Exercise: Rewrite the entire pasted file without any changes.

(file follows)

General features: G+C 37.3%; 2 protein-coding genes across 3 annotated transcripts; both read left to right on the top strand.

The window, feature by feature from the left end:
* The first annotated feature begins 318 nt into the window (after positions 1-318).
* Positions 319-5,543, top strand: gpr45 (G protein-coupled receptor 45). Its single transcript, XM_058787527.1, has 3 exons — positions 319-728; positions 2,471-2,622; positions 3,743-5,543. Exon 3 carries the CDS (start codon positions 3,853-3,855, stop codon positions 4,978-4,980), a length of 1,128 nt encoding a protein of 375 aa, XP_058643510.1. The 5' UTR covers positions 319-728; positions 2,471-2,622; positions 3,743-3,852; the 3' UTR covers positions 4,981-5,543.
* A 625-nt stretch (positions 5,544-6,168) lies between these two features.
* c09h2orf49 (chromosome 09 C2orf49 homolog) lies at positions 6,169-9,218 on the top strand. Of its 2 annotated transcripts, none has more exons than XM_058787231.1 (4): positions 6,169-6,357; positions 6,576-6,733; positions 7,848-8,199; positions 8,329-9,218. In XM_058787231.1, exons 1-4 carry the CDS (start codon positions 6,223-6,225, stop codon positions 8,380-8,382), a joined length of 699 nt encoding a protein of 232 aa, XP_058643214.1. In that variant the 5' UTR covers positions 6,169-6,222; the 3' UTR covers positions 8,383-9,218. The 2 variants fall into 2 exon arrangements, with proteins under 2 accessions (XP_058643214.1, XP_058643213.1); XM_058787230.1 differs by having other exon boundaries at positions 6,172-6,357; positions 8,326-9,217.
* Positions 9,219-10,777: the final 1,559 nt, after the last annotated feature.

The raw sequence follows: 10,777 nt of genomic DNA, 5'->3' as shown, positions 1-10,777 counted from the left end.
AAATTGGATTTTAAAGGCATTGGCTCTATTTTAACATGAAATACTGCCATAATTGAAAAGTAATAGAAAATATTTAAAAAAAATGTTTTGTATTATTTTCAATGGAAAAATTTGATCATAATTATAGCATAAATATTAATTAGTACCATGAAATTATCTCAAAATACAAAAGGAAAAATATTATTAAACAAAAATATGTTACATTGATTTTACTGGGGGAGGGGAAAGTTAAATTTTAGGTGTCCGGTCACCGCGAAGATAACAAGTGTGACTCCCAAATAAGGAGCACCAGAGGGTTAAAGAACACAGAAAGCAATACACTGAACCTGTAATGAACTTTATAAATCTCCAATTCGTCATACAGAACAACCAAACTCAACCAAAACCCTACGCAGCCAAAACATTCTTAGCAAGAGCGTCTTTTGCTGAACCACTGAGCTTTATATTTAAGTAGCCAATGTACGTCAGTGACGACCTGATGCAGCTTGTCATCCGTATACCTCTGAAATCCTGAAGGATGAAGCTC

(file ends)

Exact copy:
General features: G+C 37.3%; 2 protein-coding genes across 3 annotated transcripts; both read left to right on the top strand.

The window, feature by feature from the left end:
* The first annotated feature begins 318 nt into the window (after positions 1-318).
* Positions 319-5,543, top strand: gpr45 (G protein-coupled receptor 45). Its single transcript, XM_058787527.1, has 3 exons — positions 319-728; positions 2,471-2,622; positions 3,743-5,543. Exon 3 carries the CDS (start codon positions 3,853-3,855, stop codon positions 4,978-4,980), a length of 1,128 nt encoding a protein of 375 aa, XP_058643510.1. The 5' UTR covers positions 319-728; positions 2,471-2,622; positions 3,743-3,852; the 3' UTR covers positions 4,981-5,543.
* A 625-nt stretch (positions 5,544-6,168) lies between these two features.
* c09h2orf49 (chromosome 09 C2orf49 homolog) lies at positions 6,169-9,218 on the top strand. Of its 2 annotated transcripts, none has more exons than XM_058787231.1 (4): positions 6,169-6,357; positions 6,576-6,733; positions 7,848-8,199; positions 8,329-9,218. In XM_058787231.1, exons 1-4 carry the CDS (start codon positions 6,223-6,225, stop codon positions 8,380-8,382), a joined length of 699 nt encoding a protein of 232 aa, XP_058643214.1. In that variant the 5' UTR covers positions 6,169-6,222; the 3' UTR covers positions 8,383-9,218. The 2 variants fall into 2 exon arrangements, with proteins under 2 accessions (XP_058643214.1, XP_058643213.1); XM_058787230.1 differs by having other exon boundaries at positions 6,172-6,357; positions 8,326-9,217.
* Positions 9,219-10,777: the final 1,559 nt, after the last annotated feature.

The raw sequence follows: 10,777 nt of genomic DNA, 5'->3' as shown, positions 1-10,777 counted from the left end.
AAATTGGATTTTAAAGGCATTGGCTCTATTTTAACATGAAATACTGCCATAATTGAAAAGTAATAGAAAATATTTAAAAAAAATGTTTTGTATTATTTTCAATGGAAAAATTTGATCATAATTATAGCATAAATATTAATTAGTACCATGAAATTATCTCAAAATACAAAAGGAAAAATATTATTAAACAAAAATATGTTACATTGATTTTACTGGGGGAGGGGAAAGTTAAATTTTAGGTGTCCGGTCACCGCGAAGATAACAAGTGTGACTCCCAAATAAGGAGCACCAGAGGGTTAAAGAACACAGAAAGCAATACACTGAACCTGTAATGAACTTTATAAATCTCCAATTCGTCATACAGAACAACCAAACTCAACCAAAACCCTACGCAGCCAAAACATTCTTAGCAAGAGCGTCTTTTGCTGAACCACTGAGCTTTATATTTAAGTAGCCAATGTACGTCAGTGACGACCTGATGCAGCTTGTCATCCGTATACCTCTGAAATCCTGAAGGATGAAGCTC